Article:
How do you design a resilient landscape when our shared environment is under increasingly mounting stress? Here’s some of what I learned from landscape architect Lisa N. Cowan, PLA, SITES AP, at a Coastal Maine Botanic Garden class today.
Landscape Design for the Long Run
Resilient landscapes are designed from a holistic point of view, taking into account not just your property, but your neighborhood, community and region. The ingredients—including diverse plantings, efficient use and infiltration of water, habitat for people and wildlife, connection to the adjacent areas, small scale moments of nature, and climate change—combine to make a meaningful statement about resilience and shared values.
Because so much land has been disturbed for so many generations, every yard and every landscape matters, starting with yours. Your landscape can contribute to resilience and your lifestyle while supporting ecosystem structures and processes that provide us ecosystem services such as:
- Air quality
- Water quality and security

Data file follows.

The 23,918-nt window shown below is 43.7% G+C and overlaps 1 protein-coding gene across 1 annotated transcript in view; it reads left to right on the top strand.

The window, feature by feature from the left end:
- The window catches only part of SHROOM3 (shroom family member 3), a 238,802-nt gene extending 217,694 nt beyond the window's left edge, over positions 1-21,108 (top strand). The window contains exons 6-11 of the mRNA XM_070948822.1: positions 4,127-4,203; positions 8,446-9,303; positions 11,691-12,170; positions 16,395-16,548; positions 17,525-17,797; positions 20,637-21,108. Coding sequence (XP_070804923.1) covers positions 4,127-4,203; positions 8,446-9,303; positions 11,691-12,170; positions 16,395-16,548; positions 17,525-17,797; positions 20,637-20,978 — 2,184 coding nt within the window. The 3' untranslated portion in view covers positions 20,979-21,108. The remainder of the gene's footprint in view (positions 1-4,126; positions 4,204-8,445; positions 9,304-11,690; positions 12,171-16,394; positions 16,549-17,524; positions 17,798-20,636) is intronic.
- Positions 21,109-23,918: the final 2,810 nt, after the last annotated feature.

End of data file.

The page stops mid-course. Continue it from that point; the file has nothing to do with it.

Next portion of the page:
- Wetland integrity
- Biodiversity conservation
- Forest resilience
- Carbon sequestration
- Economic diversity
- Social and cultural well-being
From this big picture view, we work together to articulate your land use and resilience goals, evaluate the property, sketch out simple bubble diagrams and conceptual design sketches, fine tuning through discussion and further discovery until we have a plan that satisfies you.
Because a landscape is a living system, many variables come into play. We’ll need to be patient to see how the plan and implementation evolve over time, and adapt as necessary. Some level of maintenance will likely be required—depending on your goals—at least during the plant establishment period.
So, how do you want you make your landscape more resilient today? If you think we might be a good match, please get in touch and let’s talk it over!